The conference through thoughtful design provides a variety of opportunities to discover how much the experience of the ‘here and now’ is influenced by fantasy, (i.e. unchecked assumptions based on both conscious past experience and experience stored in the unconscious) and can drift away from the task. Each event is designed to offer the possibilities of a varied view from which one perceives oneself and others. The multiple roles one takes up in different events in the GRC invariably reflect the assumptions and roles we deploy in our day to day life.
The stance of the conference is one of developing a spirit of enquiry into one’s experience through attention, exploration, reflection and the capacity to wonder.
There is no preset curriculum or evaluation of performance. Using the theme, task, structure and framework as resources, members generate learning and nsights based on their personal authority. They are therefore, likely to achieve different kinds of learning.
This year we offer two sub-conferences within the conference:
Entry sub-conference: For those experiencing a Group Relations Conference for the first time.
Furthering sub-conference: For those who have had prior experience of a Group Relations Conference and wish to further their learning this time.
Some of the events and plenaries will be common to members of the Entry and Furthering sub-conferences. The Furthering sub-conference will be offered subject to adequate number of members applying for it to be feasible as a learning experience.
top of documentRole of Staff
While staff and members are both participants,
the conference accords them different roles. The
staff of the conference are not in roles typically
attributed to teachers or faculty. They are allocated
to each of the events in the role of consultants and/
or in the role of collective management to work
to the primary task of each event and thus to the
task of the conference as a whole. Consultants
offer working hypotheses by making sense of their
own and members’ experiences, constantly linking
this to the task and theme of the conference. It is
expected that staff hypotheses and interpretations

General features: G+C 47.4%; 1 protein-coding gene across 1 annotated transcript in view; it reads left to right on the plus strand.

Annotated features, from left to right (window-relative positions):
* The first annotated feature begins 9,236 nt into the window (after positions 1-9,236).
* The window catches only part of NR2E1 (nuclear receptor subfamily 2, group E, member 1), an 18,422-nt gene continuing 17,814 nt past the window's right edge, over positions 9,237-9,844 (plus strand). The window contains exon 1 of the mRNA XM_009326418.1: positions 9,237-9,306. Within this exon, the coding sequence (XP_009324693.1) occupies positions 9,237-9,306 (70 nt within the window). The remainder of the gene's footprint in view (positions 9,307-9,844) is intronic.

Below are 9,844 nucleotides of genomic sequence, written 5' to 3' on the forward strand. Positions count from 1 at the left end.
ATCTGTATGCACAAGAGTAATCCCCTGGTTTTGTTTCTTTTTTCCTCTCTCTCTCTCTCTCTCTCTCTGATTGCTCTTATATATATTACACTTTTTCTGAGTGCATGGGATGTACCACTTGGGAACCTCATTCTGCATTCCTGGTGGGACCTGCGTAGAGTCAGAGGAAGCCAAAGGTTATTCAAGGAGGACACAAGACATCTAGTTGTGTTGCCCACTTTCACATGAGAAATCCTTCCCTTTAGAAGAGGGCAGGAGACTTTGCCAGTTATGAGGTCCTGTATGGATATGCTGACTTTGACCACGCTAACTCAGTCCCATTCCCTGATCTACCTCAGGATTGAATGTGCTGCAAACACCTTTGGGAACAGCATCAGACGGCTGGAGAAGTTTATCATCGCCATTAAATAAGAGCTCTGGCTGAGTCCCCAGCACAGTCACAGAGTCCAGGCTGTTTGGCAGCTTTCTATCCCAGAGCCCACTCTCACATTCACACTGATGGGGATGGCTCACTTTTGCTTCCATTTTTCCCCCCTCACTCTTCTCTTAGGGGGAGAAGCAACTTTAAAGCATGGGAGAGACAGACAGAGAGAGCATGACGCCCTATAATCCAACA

will create the possibility for members to reflect
on what they represent to the group, what they
are taking in from the group and what they are
contributing to the group, particularly in terms of
what may be happening unconsciously.
In their collective management role, staff also
manage the conference boundaries of task, time
and territory. It is expected that the membership
will also use its managing capacities to manage
these and other boundaries.
Conference Management and Staff:
Conference Directors: Rosemary Viswanath (also
Director of the Entry sub-conference) and Zahid
Hoosein Gangjee (also Director of the Furthering
Conference Administrators: Kartikeyan V (also
pre-conference administrator) and Yash Kaul
The Conference Directors and Administrators form
the Directorate of the Conference. They would also
be consultants in some events.
Consultant staff will also be drawn from among:
top of document Staff
Zahid Hoosein Gangjee B.Sc. (Psy. Hons.),
M.Sc. (Applied Psy.)
Fellow (IIM, Ahmedabad); Chief Executive, “Zahid Gangjee & Associates, Organisation and HR Consultancy”, Kolkata
helping organisations, groups & individuals manage change. Since 1977, directed/been a staff member at GRCs in India, Israel, France (IFSI) & U.K. (Tavistock Institute). Taught behavioural science at IIM, Calcutta & ASCI, Hyderabad.
Rosemary Viswanath B.Sc. (Hons) Mathematics
(Delhi University), P.G.D.M. (IIM, Bengaluru)
consults on organizational strategy and change
processes primarily with social development, social
justice, and human and environmental rights organisations and movements; Involved in group relations work in India and internationally since 1987; Managing Trustee, Group Relations India.
Kartikeyan V B.Com. Madras University, P.G.D.PM
& IR (XLRI, Jamshedpur)
Has worked in Human Resources leadership roles in several corporates in India for twenty years. Has been an Organisation Development (OD) & Leadership Development
(LD) Consultant and Executive Coach for over ten years now, and is the Chief Architect of the Transformative Alignment Map ©.
Yash Kaul B.Pharm (Hons) BITS Pilani, Diploma in
Marketing Management (NMIMS) and ExecutiveManagement Program (IIM Kozhikode)
Twenty years experience in leadership roles in Healthcare
Industry and currently working as Managing Director at Smiths Medical (Greater India Region). Passionate about Unconscious and Group Processes and their application in real life industry settings.
Consultant Staff will be drawn from the following
Anuradha Prasad Ph.D (Indian Agricultural Research Institute, New Delhi)
process and institutional development consultant involved in social development for over three decades; life and executive coach; professional member of the Indian society for Applied Behavioural Science; Member, Governing Board, HID Forum; Trustee, Group Relations India.
Eliat Aram PhD